Education savings build a foundation for a child’s future

By Shauna Lewis, October 3, 2011

Kevin and Jennifer Natrall of the Squamish First Nation were the first family to sign up for the Hummingbird Aboriginal Students Futures Registered Education Savings Plan for their children Darren, 4, and Kathleen, 8.

It's never too early for Aboriginal parents to start saving for their child's future and there's no better way to do that than by opening a Registered Education Savings Plan (RESP), said Vanessa Mountain.

Mountain is the program manager of Hummingbird Aboriginal Futures, a non-profit British Columbia-based outreach program tasked with helping First Nations people learn about putting money aside for their child's post-secondary education.

The program, which launched on Sept. 29, encourages parents to start saving for their children's future by opening a RESP, which will supplement future post-secondary loans and various education assistance a child may receive.

"We do have the post-secondary student support funds through Aboriginal Affairs and Northern Development Canada,” Mountain said. "But we find sometimes that it is not quite enough for the children to live off of when they are attending post-secondary.

"It's something that people can do in addition to the post-secondary student support program."

Mountain said a RESP savings fund can be opened through any banking institution and the funds are free to be used by students in pursuit of various types of post-secondary education, from college to university studies to learning trades and skills.

She plans to visit various First Nations communities throughout the province to spread the program information and engage a network of local "community champions," trained to mentor families and implement the initiatives after the Hummingbird program contract runs out in the fall of 2013.

Mountain said her goal is to have 3,600 families signed up in the next few years.

Supporters of the program say there is no better time than today to start saving for a child's tomorrow.

"There's never been more of an important time, in my mind, for putting away for your children's future," said Keith Henry, chair of the Native Education College Board.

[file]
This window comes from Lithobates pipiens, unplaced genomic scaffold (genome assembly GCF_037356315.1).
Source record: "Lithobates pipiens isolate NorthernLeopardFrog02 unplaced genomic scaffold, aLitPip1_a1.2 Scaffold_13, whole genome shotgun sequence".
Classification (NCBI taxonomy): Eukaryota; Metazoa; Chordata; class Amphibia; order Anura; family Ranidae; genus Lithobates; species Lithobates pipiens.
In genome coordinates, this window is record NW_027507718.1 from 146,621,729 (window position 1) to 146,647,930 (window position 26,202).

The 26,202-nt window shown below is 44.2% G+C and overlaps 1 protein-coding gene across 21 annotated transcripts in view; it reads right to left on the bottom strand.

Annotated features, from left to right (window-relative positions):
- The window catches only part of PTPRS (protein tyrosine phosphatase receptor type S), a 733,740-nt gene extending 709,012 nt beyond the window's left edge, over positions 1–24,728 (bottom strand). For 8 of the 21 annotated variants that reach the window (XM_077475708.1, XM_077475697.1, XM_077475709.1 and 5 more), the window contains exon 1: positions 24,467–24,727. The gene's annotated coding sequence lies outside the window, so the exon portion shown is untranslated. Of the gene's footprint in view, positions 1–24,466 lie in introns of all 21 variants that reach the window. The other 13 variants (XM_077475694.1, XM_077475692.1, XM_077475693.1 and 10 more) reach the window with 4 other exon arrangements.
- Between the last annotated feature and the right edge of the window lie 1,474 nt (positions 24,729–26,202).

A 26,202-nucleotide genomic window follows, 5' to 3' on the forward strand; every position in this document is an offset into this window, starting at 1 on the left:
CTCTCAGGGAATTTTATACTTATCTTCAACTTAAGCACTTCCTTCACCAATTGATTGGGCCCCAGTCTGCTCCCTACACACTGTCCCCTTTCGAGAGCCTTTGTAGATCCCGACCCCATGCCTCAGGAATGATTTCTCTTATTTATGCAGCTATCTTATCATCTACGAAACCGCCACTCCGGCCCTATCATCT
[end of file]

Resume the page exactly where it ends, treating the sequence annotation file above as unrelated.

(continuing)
"This is a changing world and as Aboriginal people we have to think of what's best for our children," he said. "And for us, as parents, we have to take that responsibility on ourselves."

"We know that many of the [First Nation] communities have benefited from various programs and various opportunities for post-secondary," he said. "But the frank reality is, is that those investments aren't increasing and at times we wonder are they going to be there forever?"

Henry said it doesn't matter how little income you have or how much.

"Every dollar that you put away today is a big benefit for your child's future," he explained.

He said think of it as giving up an extra outing for pizza.

“It's that simple and that's what I believe we, as parents and Aboriginal people, have to take responsibility for," he said.

Robert Lagasse is a member of the board of directors for the BC Aboriginal Child Care Society, whose primary focus is on early childhood education.

"I look at this program as a sort of bookend of the services we provide," he said. "Programs like this are benchmarks." The RESP savings plan gives families a foundation, plus assurance that children will have a greater chance for education opportunities.

"I didn't have the benefit of these types of programs, nor did my children," Lagasse said. "Our children today will benefit from this program later on in life. They need to continue on that continuum of education and this is a tool to help them on that path."

Young parents Jennifer and Kevin Natrall of the Squamish First Nation have started to pave that path to their children's future.

They were the first family to sign up with a Hummingbird Aboriginal Student Futures RESP.

The Natrall's say they chose to get involved in the savings program because they want their children, Kathleen, 8, and Darren,4, to have the post-secondary financial assistance that they never had.

"It was hard because times were tough," said Jennifer, recalling her time in college.

The couple said they plan to put $50 monthly into an RESP for each of their children and say that when work becomes more stable their monthly deposits will rise.

Nadine Hoehne, a member of the Sech First Nation on the Sunshine Coast, said that she and her husband decided to start a RESP for her seven-year-old daughter, Jannelle, when she was just three months old.

Now Hoehne said she is considering the Aboriginal savings plan for her youngest daughter, Jada, 3.

She says she got involved in RESP's because of the potential uncertainty regarding government education funding.

"There's always more demand for the [post-secondary] funding than there is supply for that funding," she said. "And the funding comes with a lot of different conditions and limitations and I don't know if that money will be there by the time they go to school."

"So, as parents, we just wanted to be proactive about their education savings and not be limited by government funding. It's more of a freedom to be able to take care of their education on our own...there's a fulfillment as a parent. It's your responsibility ultimately," she said.

Any parent, grandparent or caregiver can open an RESP for a child. Additional government grants are available to those registered for an RESP. If qualified, a person could be eligible to receive $500 for registering and a child could get an extra $100 every year until he or she turns 15.

Depending on income, a person may also qualify for an Additional Canada Education Savings Grant in which the federal government will contribute up to an extra 20 per cent for every dollar saved and up to $500 annually.

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